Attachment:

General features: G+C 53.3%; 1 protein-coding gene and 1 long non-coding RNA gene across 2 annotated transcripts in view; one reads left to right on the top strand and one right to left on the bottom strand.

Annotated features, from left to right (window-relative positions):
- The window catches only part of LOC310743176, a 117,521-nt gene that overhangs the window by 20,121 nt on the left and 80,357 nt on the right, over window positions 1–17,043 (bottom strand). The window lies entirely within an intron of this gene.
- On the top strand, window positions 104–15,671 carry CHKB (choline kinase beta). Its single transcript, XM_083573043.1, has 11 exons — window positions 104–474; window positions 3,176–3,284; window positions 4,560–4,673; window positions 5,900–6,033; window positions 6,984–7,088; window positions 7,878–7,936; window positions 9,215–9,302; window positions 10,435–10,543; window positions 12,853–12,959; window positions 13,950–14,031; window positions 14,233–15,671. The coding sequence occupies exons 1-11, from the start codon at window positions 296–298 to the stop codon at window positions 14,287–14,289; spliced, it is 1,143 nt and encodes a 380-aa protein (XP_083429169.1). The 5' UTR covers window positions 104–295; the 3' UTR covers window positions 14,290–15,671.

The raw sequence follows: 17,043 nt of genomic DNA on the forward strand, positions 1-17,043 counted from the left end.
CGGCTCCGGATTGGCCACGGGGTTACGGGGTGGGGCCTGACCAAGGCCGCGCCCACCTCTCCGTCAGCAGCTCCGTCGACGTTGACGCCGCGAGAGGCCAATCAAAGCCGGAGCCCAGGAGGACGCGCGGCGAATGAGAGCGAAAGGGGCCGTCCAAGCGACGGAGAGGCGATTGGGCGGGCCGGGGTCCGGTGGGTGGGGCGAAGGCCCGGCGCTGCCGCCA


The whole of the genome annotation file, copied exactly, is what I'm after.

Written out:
General features: G+C 53.3%; 1 protein-coding gene and 1 long non-coding RNA gene across 2 annotated transcripts in view; one reads left to right on the top strand and one right to left on the bottom strand.

Annotated features, from left to right (window-relative positions):
- The window catches only part of LOC310743176, a 117,521-nt gene that overhangs the window by 20,121 nt on the left and 80,357 nt on the right, over window positions 1–17,043 (bottom strand). The window lies entirely within an intron of this gene.
- On the top strand, window positions 104–15,671 carry CHKB (choline kinase beta). Its single transcript, XM_083573043.1, has 11 exons — window positions 104–474; window positions 3,176–3,284; window positions 4,560–4,673; window positions 5,900–6,033; window positions 6,984–7,088; window positions 7,878–7,936; window positions 9,215–9,302; window positions 10,435–10,543; window positions 12,853–12,959; window positions 13,950–14,031; window positions 14,233–15,671. The coding sequence occupies exons 1-11, from the start codon at window positions 296–298 to the stop codon at window positions 14,287–14,289; spliced, it is 1,143 nt and encodes a 380-aa protein (XP_083429169.1). The 5' UTR covers window positions 104–295; the 3' UTR covers window positions 14,290–15,671.

The raw sequence follows: 17,043 nt of genomic DNA on the forward strand, positions 1-17,043 counted from the left end.
CGGCTCCGGATTGGCCACGGGGTTACGGGGTGGGGCCTGACCAAGGCCGCGCCCACCTCTCCGTCAGCAGCTCCGTCGACGTTGACGCCGCGAGAGGCCAATCAAAGCCGGAGCCCAGGAGGACGCGCGGCGAATGAGAGCGAAAGGGGCCGTCCAAGCGACGGAGAGGCGATTGGGCGGGCCGGGGTCCGGTGGGTGGGGCGAAGGCCCGGCGCTGCCGCCA